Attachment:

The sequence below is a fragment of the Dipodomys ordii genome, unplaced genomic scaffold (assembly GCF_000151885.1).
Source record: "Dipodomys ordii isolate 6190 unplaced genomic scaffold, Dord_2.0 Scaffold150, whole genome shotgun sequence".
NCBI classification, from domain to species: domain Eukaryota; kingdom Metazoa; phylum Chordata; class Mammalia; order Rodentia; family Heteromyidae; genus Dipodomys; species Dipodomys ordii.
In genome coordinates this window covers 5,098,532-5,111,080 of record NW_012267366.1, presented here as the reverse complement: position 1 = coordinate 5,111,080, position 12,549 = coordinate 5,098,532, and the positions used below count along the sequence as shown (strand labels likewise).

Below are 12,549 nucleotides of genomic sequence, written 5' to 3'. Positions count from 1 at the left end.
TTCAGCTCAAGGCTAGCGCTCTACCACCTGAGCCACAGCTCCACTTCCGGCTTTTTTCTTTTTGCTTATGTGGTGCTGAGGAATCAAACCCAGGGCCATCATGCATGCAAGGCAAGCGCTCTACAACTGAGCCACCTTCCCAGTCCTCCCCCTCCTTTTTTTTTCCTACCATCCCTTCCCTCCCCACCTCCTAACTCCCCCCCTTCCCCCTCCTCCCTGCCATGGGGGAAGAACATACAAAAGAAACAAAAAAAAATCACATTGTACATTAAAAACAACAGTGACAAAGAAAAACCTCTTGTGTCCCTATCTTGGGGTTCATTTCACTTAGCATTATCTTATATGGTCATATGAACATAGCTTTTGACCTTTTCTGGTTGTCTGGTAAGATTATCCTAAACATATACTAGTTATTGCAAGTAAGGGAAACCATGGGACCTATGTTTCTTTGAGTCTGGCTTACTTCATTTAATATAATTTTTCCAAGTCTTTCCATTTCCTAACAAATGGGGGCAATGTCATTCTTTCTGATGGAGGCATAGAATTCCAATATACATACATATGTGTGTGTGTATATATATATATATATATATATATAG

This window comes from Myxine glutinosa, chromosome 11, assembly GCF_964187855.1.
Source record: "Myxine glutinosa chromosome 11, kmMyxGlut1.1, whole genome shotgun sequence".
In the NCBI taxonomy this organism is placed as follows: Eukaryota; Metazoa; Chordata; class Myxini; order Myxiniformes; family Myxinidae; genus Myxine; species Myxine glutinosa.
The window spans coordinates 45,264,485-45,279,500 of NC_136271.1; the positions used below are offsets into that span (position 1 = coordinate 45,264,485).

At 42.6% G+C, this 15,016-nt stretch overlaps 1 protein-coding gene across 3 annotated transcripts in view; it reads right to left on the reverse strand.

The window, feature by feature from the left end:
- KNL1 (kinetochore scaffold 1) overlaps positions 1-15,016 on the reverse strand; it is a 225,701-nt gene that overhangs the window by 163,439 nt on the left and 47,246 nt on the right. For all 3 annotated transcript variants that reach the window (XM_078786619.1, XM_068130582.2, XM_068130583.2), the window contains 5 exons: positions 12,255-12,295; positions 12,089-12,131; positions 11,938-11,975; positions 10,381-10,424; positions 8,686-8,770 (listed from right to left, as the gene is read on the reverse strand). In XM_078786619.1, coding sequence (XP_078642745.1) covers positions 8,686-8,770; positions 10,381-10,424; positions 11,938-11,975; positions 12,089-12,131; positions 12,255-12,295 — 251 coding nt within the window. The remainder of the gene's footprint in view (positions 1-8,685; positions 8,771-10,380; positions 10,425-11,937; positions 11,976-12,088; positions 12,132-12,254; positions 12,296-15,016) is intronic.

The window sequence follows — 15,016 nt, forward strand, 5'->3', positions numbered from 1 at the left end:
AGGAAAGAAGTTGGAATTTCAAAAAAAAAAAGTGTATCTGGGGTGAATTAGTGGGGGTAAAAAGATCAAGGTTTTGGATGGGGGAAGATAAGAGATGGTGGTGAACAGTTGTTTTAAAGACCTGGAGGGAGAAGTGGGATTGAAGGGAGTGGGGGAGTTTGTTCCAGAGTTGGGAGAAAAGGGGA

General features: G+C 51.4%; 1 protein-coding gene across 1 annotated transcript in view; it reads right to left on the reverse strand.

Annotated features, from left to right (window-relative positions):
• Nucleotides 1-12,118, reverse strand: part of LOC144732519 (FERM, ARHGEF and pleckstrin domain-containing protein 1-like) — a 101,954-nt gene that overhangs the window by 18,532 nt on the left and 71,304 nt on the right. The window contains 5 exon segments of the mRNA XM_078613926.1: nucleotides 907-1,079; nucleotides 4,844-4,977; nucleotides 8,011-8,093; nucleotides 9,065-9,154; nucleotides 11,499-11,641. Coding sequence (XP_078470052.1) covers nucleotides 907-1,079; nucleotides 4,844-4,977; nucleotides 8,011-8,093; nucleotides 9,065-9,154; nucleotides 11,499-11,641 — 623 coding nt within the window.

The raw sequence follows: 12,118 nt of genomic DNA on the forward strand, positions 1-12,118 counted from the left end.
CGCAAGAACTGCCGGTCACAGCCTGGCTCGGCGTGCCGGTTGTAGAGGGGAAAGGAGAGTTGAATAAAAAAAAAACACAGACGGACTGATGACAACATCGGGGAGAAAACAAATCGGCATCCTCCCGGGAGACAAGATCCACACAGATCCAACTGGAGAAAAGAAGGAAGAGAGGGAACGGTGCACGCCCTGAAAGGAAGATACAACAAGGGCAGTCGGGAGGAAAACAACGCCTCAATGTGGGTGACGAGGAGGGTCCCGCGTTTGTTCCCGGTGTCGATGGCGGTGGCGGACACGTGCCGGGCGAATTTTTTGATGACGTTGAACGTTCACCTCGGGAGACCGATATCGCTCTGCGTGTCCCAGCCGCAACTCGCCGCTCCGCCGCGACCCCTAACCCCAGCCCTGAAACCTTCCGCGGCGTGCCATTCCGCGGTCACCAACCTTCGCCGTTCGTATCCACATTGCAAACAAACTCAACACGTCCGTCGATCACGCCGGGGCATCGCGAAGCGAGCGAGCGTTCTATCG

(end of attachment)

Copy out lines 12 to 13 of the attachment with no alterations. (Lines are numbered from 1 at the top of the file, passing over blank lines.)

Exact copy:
The window, feature by feature from the left end:
- KNL1 (kinetochore scaffold 1) overlaps positions 1-15,016 on the reverse strand; it is a 225,701-nt gene that overhangs the window by 163,439 nt on the left and 47,246 nt on the right. For all 3 annotated transcript variants that reach the window (XM_078786619.1, XM_068130582.2, XM_068130583.2), the window contains 5 exons: positions 12,255-12,295; positions 12,089-12,131; positions 11,938-11,975; positions 10,381-10,424; positions 8,686-8,770 (listed from right to left, as the gene is read on the reverse strand). In XM_078786619.1, coding sequence (XP_078642745.1) covers positions 8,686-8,770; positions 10,381-10,424; positions 11,938-11,975; positions 12,089-12,131; positions 12,255-12,295 — 251 coding nt within the window. The remainder of the gene's footprint in view (positions 1-8,685; positions 8,771-10,380; positions 10,425-11,937; positions 11,976-12,088; positions 12,132-12,254; positions 12,296-15,016) is intronic.